This doesn't make sense. A4 vibrates at 440hz, but the open low E on a guitar, E2, vibrates at about 80hz. Just saying...
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Old 02-04-2013, 03:42 AM   #15
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I think the main problem here is...

- You've been playing 3 years and your teacher never showed you how to tune. Find a new teacher...

- You can't hear when a guitar is 2 octaves out. There's no way that's even possible, a tuner wouldn't be able to pick that up if it was below. And the string would snap if it was above.

Maybe your friend meant two tones? Or he was bullshitting.
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Old 02-04-2013, 06:03 AM   #16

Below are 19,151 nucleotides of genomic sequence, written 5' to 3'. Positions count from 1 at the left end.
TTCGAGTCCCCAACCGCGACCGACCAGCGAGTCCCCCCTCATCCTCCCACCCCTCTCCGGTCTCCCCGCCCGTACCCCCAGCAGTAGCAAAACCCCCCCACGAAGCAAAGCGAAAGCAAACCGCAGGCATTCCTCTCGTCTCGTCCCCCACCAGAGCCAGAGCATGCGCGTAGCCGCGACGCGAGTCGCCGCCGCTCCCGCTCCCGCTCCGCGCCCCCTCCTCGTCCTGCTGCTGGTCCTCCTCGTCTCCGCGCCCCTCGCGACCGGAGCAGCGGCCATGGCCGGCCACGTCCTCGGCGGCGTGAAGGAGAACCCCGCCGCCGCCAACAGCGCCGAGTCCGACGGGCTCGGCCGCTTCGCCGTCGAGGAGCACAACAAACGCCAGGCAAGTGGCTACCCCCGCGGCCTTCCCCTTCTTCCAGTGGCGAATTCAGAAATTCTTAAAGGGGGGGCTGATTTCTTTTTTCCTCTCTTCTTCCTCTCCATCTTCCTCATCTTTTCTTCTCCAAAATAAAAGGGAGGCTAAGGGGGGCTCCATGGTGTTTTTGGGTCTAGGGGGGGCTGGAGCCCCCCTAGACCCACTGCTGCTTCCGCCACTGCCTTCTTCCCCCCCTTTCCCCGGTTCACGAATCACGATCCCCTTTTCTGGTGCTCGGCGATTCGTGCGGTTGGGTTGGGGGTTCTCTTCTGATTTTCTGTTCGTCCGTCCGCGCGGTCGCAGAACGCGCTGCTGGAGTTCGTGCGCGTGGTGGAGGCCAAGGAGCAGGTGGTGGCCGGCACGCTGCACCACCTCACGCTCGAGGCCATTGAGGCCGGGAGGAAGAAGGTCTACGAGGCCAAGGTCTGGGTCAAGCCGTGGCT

MaggaraMarine
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Quote:
Originally Posted by W4RP1G
This is definitely something everyone should know how to do, but it's no substitute for a tuner since all frets, except for the 12th and 24th, are naturally out of tune from the the open string.

TS, learn to do the 5th fret method, but also learn to use a tuner(and possibly get a better tuner).

Yes, 5th fret is not perfectly in tune, but tuner is also out of tune because it tunes your guitar in 12 TET, though guitar is a 12 TET instrument. But that means your major chords will sound slightly out of tune (the major third should be lower and sometimes it sounds better if you lower your B string or G string a bit to make A or E major chords sound better).

That's why I suggest to learn to tune with chords. If the chords sound right, then you are in tune. I prefer using my ear to tuner. If my ear says it's out of tune then I'm out of tune. I really don't use the 5th fret method any more, it's too inaccurate for me. It's just for fast checking if some string isn't in tune.